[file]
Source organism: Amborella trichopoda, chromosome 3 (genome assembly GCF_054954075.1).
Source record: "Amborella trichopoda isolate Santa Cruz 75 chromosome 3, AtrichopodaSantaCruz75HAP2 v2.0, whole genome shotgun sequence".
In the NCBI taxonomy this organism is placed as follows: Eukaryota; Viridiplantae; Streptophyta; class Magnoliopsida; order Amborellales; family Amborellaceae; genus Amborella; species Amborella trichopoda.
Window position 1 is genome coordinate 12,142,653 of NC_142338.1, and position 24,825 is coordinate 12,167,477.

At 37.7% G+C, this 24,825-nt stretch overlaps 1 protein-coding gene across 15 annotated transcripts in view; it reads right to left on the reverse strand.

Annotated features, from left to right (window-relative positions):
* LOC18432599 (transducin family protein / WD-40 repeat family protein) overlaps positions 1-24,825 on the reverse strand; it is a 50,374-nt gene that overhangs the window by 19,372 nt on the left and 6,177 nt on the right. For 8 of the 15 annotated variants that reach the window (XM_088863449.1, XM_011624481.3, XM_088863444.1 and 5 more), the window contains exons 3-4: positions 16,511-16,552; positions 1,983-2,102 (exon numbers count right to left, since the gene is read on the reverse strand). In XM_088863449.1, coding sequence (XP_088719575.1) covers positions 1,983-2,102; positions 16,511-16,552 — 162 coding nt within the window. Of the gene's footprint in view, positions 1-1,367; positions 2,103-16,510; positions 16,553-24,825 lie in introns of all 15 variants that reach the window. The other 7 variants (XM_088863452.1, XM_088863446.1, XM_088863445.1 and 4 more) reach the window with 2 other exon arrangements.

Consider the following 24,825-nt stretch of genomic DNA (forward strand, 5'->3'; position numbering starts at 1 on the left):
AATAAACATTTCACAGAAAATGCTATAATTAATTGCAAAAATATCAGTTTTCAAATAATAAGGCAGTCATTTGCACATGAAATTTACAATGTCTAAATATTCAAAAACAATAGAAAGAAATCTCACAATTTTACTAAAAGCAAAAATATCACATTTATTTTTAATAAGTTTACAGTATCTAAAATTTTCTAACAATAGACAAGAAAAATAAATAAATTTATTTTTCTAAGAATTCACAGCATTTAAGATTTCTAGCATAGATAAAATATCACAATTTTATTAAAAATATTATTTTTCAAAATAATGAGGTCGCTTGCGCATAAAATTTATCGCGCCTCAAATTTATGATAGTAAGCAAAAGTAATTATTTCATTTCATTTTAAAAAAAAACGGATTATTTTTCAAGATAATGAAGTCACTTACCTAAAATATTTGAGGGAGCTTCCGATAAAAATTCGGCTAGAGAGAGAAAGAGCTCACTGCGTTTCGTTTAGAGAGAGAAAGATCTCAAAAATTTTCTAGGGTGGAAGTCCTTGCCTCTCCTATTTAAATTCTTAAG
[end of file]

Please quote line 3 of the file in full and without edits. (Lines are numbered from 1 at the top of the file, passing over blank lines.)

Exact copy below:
In the NCBI taxonomy this organism is placed as follows: Eukaryota; Viridiplantae; Streptophyta; class Magnoliopsida; order Amborellales; family Amborellaceae; genus Amborella; species Amborella trichopoda.